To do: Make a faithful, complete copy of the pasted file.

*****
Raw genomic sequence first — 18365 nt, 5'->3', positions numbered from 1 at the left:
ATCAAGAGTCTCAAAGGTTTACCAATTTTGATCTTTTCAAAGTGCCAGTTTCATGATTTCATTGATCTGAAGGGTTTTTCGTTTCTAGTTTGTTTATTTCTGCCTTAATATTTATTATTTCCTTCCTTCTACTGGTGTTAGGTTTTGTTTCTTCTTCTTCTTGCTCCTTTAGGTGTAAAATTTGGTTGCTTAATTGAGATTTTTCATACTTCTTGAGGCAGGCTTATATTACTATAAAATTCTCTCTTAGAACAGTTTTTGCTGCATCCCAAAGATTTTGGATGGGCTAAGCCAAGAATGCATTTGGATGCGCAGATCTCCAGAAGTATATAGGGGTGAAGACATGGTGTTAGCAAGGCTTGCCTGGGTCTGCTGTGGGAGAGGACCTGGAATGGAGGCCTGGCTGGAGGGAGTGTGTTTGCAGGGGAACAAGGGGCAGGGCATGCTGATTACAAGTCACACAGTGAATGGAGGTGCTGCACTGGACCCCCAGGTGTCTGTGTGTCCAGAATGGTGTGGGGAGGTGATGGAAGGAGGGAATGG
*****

Raw genomic sequence first — 18365 nt, 5'->3', positions numbered from 1 at the left:
ATCAAGAGTCTCAAAGGTTTACCAATTTTGATCTTTTCAAAGTGCCAGTTTCATGATTTCATTGATCTGAAGGGTTTTTCGTTTCTAGTTTGTTTATTTCTGCCTTAATATTTATTATTTCCTTCCTTCTACTGGTGTTAGGTTTTGTTTCTTCTTCTTCTTGCTCCTTTAGGTGTAAAATTTGGTTGCTTAATTGAGATTTTTCATACTTCTTGAGGCAGGCTTATATTACTATAAAATTCTCTCTTAGAACAGTTTTTGCTGCATCCCAAAGATTTTGGATGGGCTAAGCCAAGAATGCATTTGGATGCGCAGATCTCCAGAAGTATATAGGGGTGAAGACATGGTGTTAGCAAGGCTTGCCTGGGTCTGCTGTGGGAGAGGACCTGGAATGGAGGCCTGGCTGGAGGGAGTGTGTTTGCAGGGGAACAAGGGGCAGGGCATGCTGATTACAAGTCACACAGTGAATGGAGGTGCTGCACTGGACCCCCAGGTGTCTGTGTGTCCAGAATGGTGTGGGGAGGTGATGGAAGGAGGGAATGG